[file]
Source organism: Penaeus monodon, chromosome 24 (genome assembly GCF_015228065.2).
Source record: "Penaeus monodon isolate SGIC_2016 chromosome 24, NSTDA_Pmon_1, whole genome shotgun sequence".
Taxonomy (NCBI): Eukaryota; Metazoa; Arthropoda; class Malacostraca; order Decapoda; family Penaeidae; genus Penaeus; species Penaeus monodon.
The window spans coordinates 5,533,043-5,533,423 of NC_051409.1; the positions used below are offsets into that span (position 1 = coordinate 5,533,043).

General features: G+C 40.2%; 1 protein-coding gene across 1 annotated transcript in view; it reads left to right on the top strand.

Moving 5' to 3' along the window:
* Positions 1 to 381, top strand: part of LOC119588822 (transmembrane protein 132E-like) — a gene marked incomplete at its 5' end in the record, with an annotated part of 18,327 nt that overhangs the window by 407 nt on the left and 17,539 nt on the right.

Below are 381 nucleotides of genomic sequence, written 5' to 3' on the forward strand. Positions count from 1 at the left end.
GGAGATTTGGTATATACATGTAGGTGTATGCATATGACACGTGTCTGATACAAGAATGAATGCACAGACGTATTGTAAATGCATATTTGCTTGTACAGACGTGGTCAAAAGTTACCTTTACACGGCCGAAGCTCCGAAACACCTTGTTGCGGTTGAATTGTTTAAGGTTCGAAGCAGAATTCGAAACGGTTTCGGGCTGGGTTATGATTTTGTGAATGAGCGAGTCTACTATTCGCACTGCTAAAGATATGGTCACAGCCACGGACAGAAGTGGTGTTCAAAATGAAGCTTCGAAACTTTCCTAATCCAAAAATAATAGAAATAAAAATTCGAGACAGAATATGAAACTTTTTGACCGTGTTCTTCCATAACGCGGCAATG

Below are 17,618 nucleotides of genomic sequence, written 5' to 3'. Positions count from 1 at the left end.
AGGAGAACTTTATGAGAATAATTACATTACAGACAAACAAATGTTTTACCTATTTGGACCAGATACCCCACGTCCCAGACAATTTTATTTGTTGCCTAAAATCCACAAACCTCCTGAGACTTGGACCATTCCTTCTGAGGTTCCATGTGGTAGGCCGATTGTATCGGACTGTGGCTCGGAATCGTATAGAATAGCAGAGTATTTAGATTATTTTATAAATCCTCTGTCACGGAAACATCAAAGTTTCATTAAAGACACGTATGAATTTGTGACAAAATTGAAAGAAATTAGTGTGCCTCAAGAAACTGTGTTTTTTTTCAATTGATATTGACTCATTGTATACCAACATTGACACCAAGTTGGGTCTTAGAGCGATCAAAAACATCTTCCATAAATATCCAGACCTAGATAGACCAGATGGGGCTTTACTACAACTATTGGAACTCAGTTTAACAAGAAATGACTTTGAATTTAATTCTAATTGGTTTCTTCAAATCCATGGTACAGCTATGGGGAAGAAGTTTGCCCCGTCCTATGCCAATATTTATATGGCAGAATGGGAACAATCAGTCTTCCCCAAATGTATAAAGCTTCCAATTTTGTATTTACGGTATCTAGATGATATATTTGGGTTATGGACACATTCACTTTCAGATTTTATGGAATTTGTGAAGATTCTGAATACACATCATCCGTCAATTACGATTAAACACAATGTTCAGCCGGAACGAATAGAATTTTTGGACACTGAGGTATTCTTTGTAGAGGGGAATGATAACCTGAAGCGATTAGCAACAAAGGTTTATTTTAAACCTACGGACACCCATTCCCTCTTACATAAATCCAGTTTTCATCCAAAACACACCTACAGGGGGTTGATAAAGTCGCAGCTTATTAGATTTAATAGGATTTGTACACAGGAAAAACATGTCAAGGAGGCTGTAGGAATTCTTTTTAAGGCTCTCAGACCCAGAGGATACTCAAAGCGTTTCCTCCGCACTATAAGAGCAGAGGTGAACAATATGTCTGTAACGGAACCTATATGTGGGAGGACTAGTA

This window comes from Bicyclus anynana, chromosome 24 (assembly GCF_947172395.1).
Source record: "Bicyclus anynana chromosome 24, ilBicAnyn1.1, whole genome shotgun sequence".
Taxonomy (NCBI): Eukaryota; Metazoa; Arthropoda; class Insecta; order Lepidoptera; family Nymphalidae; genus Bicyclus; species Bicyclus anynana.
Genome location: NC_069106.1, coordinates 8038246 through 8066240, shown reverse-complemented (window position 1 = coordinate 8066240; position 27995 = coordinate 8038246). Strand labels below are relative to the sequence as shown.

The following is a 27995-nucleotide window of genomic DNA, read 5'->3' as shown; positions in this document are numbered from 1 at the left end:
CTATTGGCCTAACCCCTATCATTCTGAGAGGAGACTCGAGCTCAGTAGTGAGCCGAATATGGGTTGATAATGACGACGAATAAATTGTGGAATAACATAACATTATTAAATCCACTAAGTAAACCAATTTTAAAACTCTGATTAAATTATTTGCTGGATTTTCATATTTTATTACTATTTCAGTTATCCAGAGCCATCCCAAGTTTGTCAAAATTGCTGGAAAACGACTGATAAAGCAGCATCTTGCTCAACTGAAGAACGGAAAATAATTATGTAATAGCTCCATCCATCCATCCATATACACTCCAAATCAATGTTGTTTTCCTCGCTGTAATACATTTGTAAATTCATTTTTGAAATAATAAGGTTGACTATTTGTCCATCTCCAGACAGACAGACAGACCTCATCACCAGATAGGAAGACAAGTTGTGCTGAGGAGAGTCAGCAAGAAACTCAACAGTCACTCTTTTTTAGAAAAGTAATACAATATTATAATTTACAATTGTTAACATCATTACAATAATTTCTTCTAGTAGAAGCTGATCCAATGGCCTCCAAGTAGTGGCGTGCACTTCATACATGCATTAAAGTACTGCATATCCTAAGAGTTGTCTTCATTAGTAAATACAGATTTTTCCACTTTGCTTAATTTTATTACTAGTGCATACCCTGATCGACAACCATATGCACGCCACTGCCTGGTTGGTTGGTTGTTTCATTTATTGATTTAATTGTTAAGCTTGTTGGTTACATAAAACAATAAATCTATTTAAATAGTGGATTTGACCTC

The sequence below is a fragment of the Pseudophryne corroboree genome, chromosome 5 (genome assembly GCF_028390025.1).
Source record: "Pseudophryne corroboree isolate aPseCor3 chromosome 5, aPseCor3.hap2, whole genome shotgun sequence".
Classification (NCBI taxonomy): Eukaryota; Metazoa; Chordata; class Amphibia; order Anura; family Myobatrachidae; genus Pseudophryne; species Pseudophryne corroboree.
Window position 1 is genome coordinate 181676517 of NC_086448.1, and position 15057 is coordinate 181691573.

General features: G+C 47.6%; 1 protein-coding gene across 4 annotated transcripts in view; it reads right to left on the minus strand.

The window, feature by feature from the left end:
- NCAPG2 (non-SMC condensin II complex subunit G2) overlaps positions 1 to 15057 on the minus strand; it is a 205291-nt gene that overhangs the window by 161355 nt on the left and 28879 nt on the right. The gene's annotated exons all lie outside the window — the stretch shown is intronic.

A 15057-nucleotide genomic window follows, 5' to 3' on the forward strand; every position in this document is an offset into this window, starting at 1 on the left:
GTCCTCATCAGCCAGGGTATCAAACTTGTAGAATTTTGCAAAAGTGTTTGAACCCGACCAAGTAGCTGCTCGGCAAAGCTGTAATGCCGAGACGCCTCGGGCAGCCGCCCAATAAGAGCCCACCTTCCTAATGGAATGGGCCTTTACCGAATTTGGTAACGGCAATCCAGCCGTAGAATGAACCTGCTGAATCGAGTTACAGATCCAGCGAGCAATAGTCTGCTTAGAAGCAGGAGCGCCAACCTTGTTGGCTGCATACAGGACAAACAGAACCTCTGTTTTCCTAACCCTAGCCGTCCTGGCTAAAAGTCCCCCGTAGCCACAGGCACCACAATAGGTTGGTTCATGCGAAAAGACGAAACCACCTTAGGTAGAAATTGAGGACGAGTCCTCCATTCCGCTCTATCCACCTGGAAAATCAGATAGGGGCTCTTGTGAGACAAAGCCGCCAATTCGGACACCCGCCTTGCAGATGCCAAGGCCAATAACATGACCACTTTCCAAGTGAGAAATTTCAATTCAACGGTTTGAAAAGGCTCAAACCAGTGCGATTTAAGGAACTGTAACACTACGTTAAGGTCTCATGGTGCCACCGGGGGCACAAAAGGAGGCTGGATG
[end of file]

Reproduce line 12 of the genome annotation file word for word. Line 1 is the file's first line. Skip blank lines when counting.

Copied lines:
This window comes from Bicyclus anynana, chromosome 24 (assembly GCF_947172395.1).